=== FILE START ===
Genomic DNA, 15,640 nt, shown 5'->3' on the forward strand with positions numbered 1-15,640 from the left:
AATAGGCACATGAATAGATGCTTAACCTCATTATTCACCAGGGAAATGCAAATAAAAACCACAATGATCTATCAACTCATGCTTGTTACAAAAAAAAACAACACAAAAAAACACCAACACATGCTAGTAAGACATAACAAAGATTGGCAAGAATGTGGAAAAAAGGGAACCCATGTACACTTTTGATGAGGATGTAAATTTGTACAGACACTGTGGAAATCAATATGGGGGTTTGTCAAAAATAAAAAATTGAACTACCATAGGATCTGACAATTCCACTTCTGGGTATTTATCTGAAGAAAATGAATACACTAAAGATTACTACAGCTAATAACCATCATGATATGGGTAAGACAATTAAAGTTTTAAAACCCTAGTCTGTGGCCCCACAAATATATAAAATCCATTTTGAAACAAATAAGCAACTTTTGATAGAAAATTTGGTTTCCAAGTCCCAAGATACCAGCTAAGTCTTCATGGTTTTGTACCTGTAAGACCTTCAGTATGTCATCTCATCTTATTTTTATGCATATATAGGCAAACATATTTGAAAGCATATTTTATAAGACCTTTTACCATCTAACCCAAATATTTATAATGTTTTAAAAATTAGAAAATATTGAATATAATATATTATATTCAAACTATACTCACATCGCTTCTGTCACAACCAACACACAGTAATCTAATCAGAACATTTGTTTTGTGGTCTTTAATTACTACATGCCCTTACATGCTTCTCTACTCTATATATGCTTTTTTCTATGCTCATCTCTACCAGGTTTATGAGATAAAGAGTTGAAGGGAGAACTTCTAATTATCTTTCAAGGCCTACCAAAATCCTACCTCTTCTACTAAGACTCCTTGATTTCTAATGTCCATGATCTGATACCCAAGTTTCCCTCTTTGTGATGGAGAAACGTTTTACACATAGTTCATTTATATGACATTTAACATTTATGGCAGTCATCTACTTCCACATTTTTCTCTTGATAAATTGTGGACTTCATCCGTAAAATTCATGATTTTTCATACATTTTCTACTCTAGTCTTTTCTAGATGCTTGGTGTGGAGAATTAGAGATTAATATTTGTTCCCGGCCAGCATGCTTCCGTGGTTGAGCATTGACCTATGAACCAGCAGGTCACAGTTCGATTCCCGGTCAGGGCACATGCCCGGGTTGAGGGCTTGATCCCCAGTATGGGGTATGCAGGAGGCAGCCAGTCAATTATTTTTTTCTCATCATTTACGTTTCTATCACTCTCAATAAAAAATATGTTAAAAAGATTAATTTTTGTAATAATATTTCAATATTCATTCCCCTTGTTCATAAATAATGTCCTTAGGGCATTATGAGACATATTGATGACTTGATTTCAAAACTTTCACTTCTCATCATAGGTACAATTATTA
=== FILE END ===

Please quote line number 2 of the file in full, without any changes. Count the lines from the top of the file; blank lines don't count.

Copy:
AATAGGCACATGAATAGATGCTTAACCTCATTATTCACCAGGGAAATGCAAATAAAAACCACAATGATCTATCAACTCATGCTTGTTACAAAAAAAAACAACACAAAAAAACACCAACACATGCTAGTAAGACATAACAAAGATTGGCAAGAATGTGGAAAAAAGGGAACCCATGTACACTTTTGATGAGGATGTAAATTTGTACAGACACTGTGGAAATCAATATGGGGGTTTGTCAAAAATAAAAAATTGAACTACCATAGGATCTGACAATTCCACTTCTGGGTATTTATCTGAAGAAAATGAATACACTAAAGATTACTACAGCTAATAACCATCATGATATGGGTAAGACAATTAAAGTTTTAAAACCCTAGTCTGTGGCCCCACAAATATATAAAATCCATTTTGAAACAAATAAGCAACTTTTGATAGAAAATTTGGTTTCCAAGTCCCAAGATACCAGCTAAGTCTTCATGGTTTTGTACCTGTAAGACCTTCAGTATGTCATCTCATCTTATTTTTATGCATATATAGGCAAACATATTTGAAAGCATATTTTATAAGACCTTTTACCATCTAACCCAAATATTTATAATGTTTTAAAAATTAGAAAATATTGAATATAATATATTATATTCAAACTATACTCACATCGCTTCTGTCACAACCAACACACAGTAATCTAATCAGAACATTTGTTTTGTGGTCTTTAATTACTACATGCCCTTACATGCTTCTCTACTCTATATATGCTTTTTTCTATGCTCATCTCTACCAGGTTTATGAGATAAAGAGTTGAAGGGAGAACTTCTAATTATCTTTCAAGGCCTACCAAAATCCTACCTCTTCTACTAAGACTCCTTGATTTCTAATGTCCATGATCTGATACCCAAGTTTCCCTCTTTGTGATGGAGAAACGTTTTACACATAGTTCATTTATATGACATTTAACATTTATGGCAGTCATCTACTTCCACATTTTTCTCTTGATAAATTGTGGACTTCATCCGTAAAATTCATGATTTTTCATACATTTTCTACTCTAGTCTTTTCTAGATGCTTGGTGTGGAGAATTAGAGATTAATATTTGTTCCCGGCCAGCATGCTTCCGTGGTTGAGCATTGACCTATGAACCAGCAGGTCACAGTTCGATTCCCGGTCAGGGCACATGCCCGGGTTGAGGGCTTGATCCCCAGTATGGGGTATGCAGGAGGCAGCCAGTCAATTATTTTTTTCTCATCATTTACGTTTCTATCACTCTCAATAAAAAATATGTTAAAAAGATTAATTTTTGTAATAATATTTCAATATTCATTCCCCTTGTTCATAAATAATGTCCTTAGGGCATTATGAGACATATTGATGACTTGATTTCAAAACTTTCACTTCTCATCATAGGTACAATTATTA